30 September 2020 #Construction
Many construction disputes relate to the calculation of the final account. Sometimes there may be an interesting point of law or expert evidence at stake. More often than not, the dispute will boil down to proving what work was done and / or what was the agreed price for the work.
These issues came into play in the recent case of Premier Engineering (Lincoln) Limited v MW High Tech Project UK Limited. The underlying project was very large (£150m) but Premier started work on a very small subcontract. When MW fell out with another subcontractor Premier agreed to supply additional labour to help MW the project back on track. The work was carried out on an ad hoc basis – MW told Premier each week what work was required, Premier did the work and invoiced according to its timesheets. Come the end of the project, the parties were unable to agree Premier’s final account. Premier claimed an additional £1.3m, whereas MW said that it had already overpaid.
The dispute fell into two main categories – labour and materials – which the court unravelled over the course of an 80 page judgment.
The labour charges represented by far the largest part of the claim. Premier’s claim relied on its timesheets that had been signed each week by an authorised MW representative. MW sought to distance itself from the timesheets for two reasons. Firstly, it said that it signed the timesheets without carefully checking them ‘to keep the peace’. Secondly, the turnstile records at site suggested that the hours worked were lower than claimed. The Judge rejected both arguments.
Signed timesheets are primary evidence that work has been done. It was MW’s own fault if it had not adequately resourced the job to check the timesheets before signing them off. This was the best opportunity for MW to raise any concerns about the sums claimed. In any event, MW had challenged the timesheets from time to time.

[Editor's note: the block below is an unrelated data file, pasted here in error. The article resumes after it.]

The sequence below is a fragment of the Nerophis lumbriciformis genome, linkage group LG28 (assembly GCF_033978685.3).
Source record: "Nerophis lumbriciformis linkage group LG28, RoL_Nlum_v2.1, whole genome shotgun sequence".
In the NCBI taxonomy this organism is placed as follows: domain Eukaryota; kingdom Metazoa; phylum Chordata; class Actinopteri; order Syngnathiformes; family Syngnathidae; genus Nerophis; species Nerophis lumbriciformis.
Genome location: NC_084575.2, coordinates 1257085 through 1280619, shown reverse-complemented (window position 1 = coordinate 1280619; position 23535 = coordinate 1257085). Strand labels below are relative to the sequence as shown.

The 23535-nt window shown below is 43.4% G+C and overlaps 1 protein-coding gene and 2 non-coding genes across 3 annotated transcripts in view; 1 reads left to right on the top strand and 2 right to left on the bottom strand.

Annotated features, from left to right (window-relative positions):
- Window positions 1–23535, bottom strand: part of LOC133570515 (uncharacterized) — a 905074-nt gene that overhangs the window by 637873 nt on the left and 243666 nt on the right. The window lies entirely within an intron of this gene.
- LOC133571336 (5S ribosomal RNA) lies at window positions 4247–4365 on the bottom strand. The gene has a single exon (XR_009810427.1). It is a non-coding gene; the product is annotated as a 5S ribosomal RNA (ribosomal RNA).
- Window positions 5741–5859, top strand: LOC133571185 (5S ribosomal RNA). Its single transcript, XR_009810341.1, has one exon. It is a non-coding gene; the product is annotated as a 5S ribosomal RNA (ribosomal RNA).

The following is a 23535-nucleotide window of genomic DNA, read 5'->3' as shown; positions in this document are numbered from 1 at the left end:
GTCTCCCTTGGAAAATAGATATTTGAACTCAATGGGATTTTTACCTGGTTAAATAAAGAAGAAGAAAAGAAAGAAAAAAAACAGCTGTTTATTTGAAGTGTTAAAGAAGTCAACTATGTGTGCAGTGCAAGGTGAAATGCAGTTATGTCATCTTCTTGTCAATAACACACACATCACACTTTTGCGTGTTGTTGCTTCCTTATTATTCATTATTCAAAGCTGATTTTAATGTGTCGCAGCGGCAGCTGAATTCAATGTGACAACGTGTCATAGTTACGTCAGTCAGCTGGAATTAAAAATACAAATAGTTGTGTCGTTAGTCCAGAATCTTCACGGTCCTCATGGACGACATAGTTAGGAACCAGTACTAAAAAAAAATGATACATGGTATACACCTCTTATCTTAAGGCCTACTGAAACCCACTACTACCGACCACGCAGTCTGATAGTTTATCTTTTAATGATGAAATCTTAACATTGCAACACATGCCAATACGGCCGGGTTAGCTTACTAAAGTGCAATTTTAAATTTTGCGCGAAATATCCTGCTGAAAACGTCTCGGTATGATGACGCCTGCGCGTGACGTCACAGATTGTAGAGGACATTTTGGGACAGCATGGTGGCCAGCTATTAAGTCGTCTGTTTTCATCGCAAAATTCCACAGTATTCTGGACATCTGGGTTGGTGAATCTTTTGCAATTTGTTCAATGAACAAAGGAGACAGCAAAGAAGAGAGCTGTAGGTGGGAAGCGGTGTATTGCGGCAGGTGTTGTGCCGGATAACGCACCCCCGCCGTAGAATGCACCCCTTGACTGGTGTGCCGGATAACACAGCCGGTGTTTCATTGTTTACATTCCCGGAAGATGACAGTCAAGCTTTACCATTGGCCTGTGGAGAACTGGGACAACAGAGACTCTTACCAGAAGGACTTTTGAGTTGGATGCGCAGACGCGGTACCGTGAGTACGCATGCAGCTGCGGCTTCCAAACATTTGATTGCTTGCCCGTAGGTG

Turnstile data could have been relevant evidence.However, in this case Premier had raised concerns about the turnstiles – sometimes they were not working and on other occasions Premier’s operatives were working outside the area covered by the turnstiles. The Judge concluded that the parties had agreed that the turnstile data would not be taken into account. They agreed instead to use a biometric clock but this was not installed on site until a later date.
The materials claim threw up a different challenge. About £100k turned on the claim but it covered very many individual invoices, some of which were low value. It would not have been realistic for the court to consider every invoice. Instead it applied a ‘materiality threshold’ to exclude the lowest value invoices. It examined a representative sample of the remainder and used the conclusions on these to determine what was due under the entire batch of invoices.
The case is good illustration of how the court will approach such a claim and the challenges of determining a final account that it for a large sum but made up of very small items. It also emphasises the importance the claiming party keeping contemporaneous records and the paying party raising objections at the time.